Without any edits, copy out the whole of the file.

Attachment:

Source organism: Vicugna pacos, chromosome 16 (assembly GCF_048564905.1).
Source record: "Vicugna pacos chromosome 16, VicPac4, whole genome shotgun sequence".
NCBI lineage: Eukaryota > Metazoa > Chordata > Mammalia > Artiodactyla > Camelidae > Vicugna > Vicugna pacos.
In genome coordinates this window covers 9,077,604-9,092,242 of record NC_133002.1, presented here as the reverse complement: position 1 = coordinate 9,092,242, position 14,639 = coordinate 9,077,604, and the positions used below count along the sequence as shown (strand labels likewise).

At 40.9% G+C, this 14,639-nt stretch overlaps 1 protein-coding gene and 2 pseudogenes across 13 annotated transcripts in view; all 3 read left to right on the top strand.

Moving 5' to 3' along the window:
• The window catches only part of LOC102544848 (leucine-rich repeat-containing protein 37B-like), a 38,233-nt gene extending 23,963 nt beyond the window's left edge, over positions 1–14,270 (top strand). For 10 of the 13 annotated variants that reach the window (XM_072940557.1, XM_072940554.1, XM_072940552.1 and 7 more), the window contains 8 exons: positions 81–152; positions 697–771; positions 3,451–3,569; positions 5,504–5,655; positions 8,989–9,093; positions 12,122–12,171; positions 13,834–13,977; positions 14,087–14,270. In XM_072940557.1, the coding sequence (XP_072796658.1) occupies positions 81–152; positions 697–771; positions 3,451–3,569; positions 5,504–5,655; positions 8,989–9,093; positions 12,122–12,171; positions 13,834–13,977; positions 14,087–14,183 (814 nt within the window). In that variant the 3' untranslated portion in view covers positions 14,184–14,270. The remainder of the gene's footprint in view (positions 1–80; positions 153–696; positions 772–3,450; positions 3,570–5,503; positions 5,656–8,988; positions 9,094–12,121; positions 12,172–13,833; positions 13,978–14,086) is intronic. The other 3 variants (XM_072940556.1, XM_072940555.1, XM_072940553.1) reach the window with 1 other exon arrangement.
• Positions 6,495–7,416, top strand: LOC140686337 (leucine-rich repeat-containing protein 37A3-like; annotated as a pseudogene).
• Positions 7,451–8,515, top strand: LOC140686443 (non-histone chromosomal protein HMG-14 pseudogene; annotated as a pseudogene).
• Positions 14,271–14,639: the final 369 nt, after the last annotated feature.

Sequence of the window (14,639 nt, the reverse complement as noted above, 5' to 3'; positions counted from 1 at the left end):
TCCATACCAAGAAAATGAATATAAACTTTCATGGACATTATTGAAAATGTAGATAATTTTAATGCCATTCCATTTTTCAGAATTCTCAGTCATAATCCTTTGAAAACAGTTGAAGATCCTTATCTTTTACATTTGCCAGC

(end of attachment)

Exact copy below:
Source organism: Vicugna pacos, chromosome 16 (assembly GCF_048564905.1).
Source record: "Vicugna pacos chromosome 16, VicPac4, whole genome shotgun sequence".
NCBI lineage: Eukaryota > Metazoa > Chordata > Mammalia > Artiodactyla > Camelidae > Vicugna > Vicugna pacos.
In genome coordinates this window covers 9,077,604-9,092,242 of record NC_133002.1, presented here as the reverse complement: position 1 = coordinate 9,092,242, position 14,639 = coordinate 9,077,604, and the positions used below count along the sequence as shown (strand labels likewise).

At 40.9% G+C, this 14,639-nt stretch overlaps 1 protein-coding gene and 2 pseudogenes across 13 annotated transcripts in view; all 3 read left to right on the top strand.

Moving 5' to 3' along the window:
• The window catches only part of LOC102544848 (leucine-rich repeat-containing protein 37B-like), a 38,233-nt gene extending 23,963 nt beyond the window's left edge, over positions 1–14,270 (top strand). For 10 of the 13 annotated variants that reach the window (XM_072940557.1, XM_072940554.1, XM_072940552.1 and 7 more), the window contains 8 exons: positions 81–152; positions 697–771; positions 3,451–3,569; positions 5,504–5,655; positions 8,989–9,093; positions 12,122–12,171; positions 13,834–13,977; positions 14,087–14,270. In XM_072940557.1, the coding sequence (XP_072796658.1) occupies positions 81–152; positions 697–771; positions 3,451–3,569; positions 5,504–5,655; positions 8,989–9,093; positions 12,122–12,171; positions 13,834–13,977; positions 14,087–14,183 (814 nt within the window). In that variant the 3' untranslated portion in view covers positions 14,184–14,270. The remainder of the gene's footprint in view (positions 1–80; positions 153–696; positions 772–3,450; positions 3,570–5,503; positions 5,656–8,988; positions 9,094–12,121; positions 12,172–13,833; positions 13,978–14,086) is intronic. The other 3 variants (XM_072940556.1, XM_072940555.1, XM_072940553.1) reach the window with 1 other exon arrangement.
• Positions 6,495–7,416, top strand: LOC140686337 (leucine-rich repeat-containing protein 37A3-like; annotated as a pseudogene).
• Positions 7,451–8,515, top strand: LOC140686443 (non-histone chromosomal protein HMG-14 pseudogene; annotated as a pseudogene).
• Positions 14,271–14,639: the final 369 nt, after the last annotated feature.

Sequence of the window (14,639 nt, the reverse complement as noted above, 5' to 3'; positions counted from 1 at the left end):
TCCATACCAAGAAAATGAATATAAACTTTCATGGACATTATTGAAAATGTAGATAATTTTAATGCCATTCCATTTTTCAGAATTCTCAGTCATAATCCTTTGAAAACAGTTGAAGATCCTTATCTTTTACATTTGCCAGC